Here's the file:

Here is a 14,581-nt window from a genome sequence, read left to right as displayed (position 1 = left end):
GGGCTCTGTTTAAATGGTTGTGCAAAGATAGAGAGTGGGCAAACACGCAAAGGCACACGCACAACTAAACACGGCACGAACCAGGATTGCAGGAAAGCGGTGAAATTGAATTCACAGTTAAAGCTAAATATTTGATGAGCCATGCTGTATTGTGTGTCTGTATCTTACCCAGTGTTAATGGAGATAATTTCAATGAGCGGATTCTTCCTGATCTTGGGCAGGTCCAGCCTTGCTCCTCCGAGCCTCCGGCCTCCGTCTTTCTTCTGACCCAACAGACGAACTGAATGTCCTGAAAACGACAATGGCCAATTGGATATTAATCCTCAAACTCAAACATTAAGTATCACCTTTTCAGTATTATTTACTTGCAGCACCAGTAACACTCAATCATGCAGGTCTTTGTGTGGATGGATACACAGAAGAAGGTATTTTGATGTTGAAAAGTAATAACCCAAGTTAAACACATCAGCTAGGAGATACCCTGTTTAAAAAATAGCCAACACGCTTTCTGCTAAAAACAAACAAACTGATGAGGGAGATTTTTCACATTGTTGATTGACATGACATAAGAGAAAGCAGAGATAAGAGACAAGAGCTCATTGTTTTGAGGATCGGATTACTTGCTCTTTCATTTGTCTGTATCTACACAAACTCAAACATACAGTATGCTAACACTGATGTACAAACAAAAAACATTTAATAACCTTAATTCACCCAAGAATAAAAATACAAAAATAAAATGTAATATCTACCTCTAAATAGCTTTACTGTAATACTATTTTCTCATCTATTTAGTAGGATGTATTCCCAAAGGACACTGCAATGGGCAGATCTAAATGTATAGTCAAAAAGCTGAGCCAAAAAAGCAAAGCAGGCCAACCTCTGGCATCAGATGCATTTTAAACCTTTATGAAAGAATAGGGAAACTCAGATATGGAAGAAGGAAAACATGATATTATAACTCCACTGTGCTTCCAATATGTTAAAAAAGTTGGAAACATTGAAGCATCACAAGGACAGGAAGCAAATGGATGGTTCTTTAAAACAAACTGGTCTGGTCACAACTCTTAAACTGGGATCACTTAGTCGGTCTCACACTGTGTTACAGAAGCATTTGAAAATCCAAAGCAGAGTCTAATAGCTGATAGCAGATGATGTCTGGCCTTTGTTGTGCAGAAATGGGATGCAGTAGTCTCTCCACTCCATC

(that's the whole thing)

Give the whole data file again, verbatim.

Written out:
Here is a 14,581-nt window from a genome sequence, read left to right as displayed (position 1 = left end):
GGGCTCTGTTTAAATGGTTGTGCAAAGATAGAGAGTGGGCAAACACGCAAAGGCACACGCACAACTAAACACGGCACGAACCAGGATTGCAGGAAAGCGGTGAAATTGAATTCACAGTTAAAGCTAAATATTTGATGAGCCATGCTGTATTGTGTGTCTGTATCTTACCCAGTGTTAATGGAGATAATTTCAATGAGCGGATTCTTCCTGATCTTGGGCAGGTCCAGCCTTGCTCCTCCGAGCCTCCGGCCTCCGTCTTTCTTCTGACCCAACAGACGAACTGAATGTCCTGAAAACGACAATGGCCAATTGGATATTAATCCTCAAACTCAAACATTAAGTATCACCTTTTCAGTATTATTTACTTGCAGCACCAGTAACACTCAATCATGCAGGTCTTTGTGTGGATGGATACACAGAAGAAGGTATTTTGATGTTGAAAAGTAATAACCCAAGTTAAACACATCAGCTAGGAGATACCCTGTTTAAAAAATAGCCAACACGCTTTCTGCTAAAAACAAACAAACTGATGAGGGAGATTTTTCACATTGTTGATTGACATGACATAAGAGAAAGCAGAGATAAGAGACAAGAGCTCATTGTTTTGAGGATCGGATTACTTGCTCTTTCATTTGTCTGTATCTACACAAACTCAAACATACAGTATGCTAACACTGATGTACAAACAAAAAACATTTAATAACCTTAATTCACCCAAGAATAAAAATACAAAAATAAAATGTAATATCTACCTCTAAATAGCTTTACTGTAATACTATTTTCTCATCTATTTAGTAGGATGTATTCCCAAAGGACACTGCAATGGGCAGATCTAAATGTATAGTCAAAAAGCTGAGCCAAAAAAGCAAAGCAGGCCAACCTCTGGCATCAGATGCATTTTAAACCTTTATGAAAGAATAGGGAAACTCAGATATGGAAGAAGGAAAACATGATATTATAACTCCACTGTGCTTCCAATATGTTAAAAAAGTTGGAAACATTGAAGCATCACAAGGACAGGAAGCAAATGGATGGTTCTTTAAAACAAACTGGTCTGGTCACAACTCTTAAACTGGGATCACTTAGTCGGTCTCACACTGTGTTACAGAAGCATTTGAAAATCCAAAGCAGAGTCTAATAGCTGATAGCAGATGATGTCTGGCCTTTGTTGTGCAGAAATGGGATGCAGTAGTCTCTCCACTCCATC